It’s not the botanical pollen that Pollen Island is named for, but a human one. Daniel Pollen was born in Dublin in 1813 and arrived in the Bay of Islands on a whaling ship in January 1840, just in time to witness the signing of the Treaty of Waitangi. He began practising as a doctor in Parnell the following year, and bought land beside the Whau in 1844 to start a brickworks. A decade later, he bought Motu Manawa as a source of lime. An endless source, he probably thought, and he wasn’t wrong. Over the next 80 years, billions, perhaps trillions, of cockle shells were shipped from the island to the peninsula and burned to make quicklime, an ingredient in both cement and bricks and therefore a vital mineral for a growing city.
Pollen contributed more than bricks, mortar and medicine to the young colony. During a long political career, he served as native minister, colonial secretary and, for a seven-month period in the mid-1870s, as the country’s ninth premier, while Julius Vogel was overseas. He also edited a newspaper, the New Zealand Times. No one in such public roles escapes criticism, and Pollen attracted his share. Opponents claimed he was a smooth operator (“Soapy Dan”, they called him) who dipped a little too freely into the public coffers for his personal enrichment. His political philosophy was said to be encapsulated in the Latin phrase Quieta non movere, which roughly equates to “Don’t rock the boat”.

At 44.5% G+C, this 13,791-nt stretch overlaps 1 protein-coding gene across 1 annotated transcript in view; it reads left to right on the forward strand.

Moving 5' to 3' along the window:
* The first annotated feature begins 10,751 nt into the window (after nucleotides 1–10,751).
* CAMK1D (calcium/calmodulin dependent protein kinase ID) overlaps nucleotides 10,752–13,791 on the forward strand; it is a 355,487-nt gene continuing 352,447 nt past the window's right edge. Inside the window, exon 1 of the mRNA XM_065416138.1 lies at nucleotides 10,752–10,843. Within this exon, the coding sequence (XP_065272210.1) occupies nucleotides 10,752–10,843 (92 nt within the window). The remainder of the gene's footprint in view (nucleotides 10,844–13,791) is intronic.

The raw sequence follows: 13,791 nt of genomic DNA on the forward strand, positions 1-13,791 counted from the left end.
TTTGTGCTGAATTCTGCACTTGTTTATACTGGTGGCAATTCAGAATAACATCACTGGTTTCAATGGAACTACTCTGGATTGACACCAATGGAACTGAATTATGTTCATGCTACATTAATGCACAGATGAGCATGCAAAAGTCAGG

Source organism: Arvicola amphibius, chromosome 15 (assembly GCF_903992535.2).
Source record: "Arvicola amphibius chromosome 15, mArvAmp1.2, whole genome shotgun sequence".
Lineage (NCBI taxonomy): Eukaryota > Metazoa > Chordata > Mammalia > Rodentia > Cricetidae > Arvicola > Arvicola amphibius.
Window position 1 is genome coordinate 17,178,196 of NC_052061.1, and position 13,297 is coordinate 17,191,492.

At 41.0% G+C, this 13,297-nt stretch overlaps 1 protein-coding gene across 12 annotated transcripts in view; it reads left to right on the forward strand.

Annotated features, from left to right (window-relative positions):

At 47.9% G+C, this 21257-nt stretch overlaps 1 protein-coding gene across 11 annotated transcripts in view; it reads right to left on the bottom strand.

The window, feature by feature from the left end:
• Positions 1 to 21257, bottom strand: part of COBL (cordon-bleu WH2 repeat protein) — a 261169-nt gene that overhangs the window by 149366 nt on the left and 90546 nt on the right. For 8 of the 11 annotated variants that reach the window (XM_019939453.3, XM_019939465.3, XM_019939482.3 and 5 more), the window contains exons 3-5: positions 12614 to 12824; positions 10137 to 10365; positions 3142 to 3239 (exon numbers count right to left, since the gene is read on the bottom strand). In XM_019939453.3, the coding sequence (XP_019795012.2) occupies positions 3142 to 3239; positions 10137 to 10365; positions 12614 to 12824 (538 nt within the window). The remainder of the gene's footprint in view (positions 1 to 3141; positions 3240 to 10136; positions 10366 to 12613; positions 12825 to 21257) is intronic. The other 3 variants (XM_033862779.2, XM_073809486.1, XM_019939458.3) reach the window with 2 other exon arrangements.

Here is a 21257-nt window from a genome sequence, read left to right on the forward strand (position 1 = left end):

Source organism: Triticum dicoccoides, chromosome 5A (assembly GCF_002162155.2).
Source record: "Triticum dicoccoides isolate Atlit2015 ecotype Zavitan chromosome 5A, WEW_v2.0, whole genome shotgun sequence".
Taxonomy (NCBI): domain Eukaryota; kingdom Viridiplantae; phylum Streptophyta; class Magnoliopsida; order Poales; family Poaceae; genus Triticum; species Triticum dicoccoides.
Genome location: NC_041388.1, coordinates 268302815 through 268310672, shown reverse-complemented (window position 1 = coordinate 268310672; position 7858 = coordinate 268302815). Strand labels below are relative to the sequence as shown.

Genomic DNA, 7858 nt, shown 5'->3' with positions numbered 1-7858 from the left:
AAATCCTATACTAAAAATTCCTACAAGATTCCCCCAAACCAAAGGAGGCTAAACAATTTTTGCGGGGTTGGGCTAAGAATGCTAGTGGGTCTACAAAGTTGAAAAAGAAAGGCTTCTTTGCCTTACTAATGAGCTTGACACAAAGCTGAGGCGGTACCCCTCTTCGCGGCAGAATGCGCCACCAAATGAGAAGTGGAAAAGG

Long after Pollen’s death in 1896, his island continued to be mined for shell. In 1922, Pollen Island lime came to the rescue during a typhoid outbreak. It was shipped to the Point Chevalier mental asylum (itself largely built from Pollen’s bricks) and used to decontaminate freshwater springs on the property.
Crunching across the shellbanks, I find it hard to imagine where all those cockles came from, for their removal doesn’t seem to have made much of a dent on the island. This part of the Waitemata must support such huge cockle beds that the flow of shells to the island is more or less continuous.
Six hours later, I get an insight into just how extensive those beds are. The slender slip of an island I landed on at high tide is now bloated by two kilometres of mud. From where I’m paddling in the main boating channel between the Whau River and the harbour bridge, the motorway is a distant, insignificant feature: toy cars travelling a toy road. Beside me, the mud plain glistens. Small rivulets of surface water pour into the sea. The grey expanse is almost featureless, as if it had just moments before been heaved up by Maui’s hook.
On the subject of hooks, Traherne Island—the second island within the marine reserve, the one that is bisected by the motorway—has the Maori name Te Kou, the hook, perhaps because of its bent shape. Te Kou didn’t pass into private ownership until 1894, and passed out of it again 60 years later, when the Ministry of Works acquired it for the motorway. It remains Crown land, but Forest & Bird has begun restoring its ecology.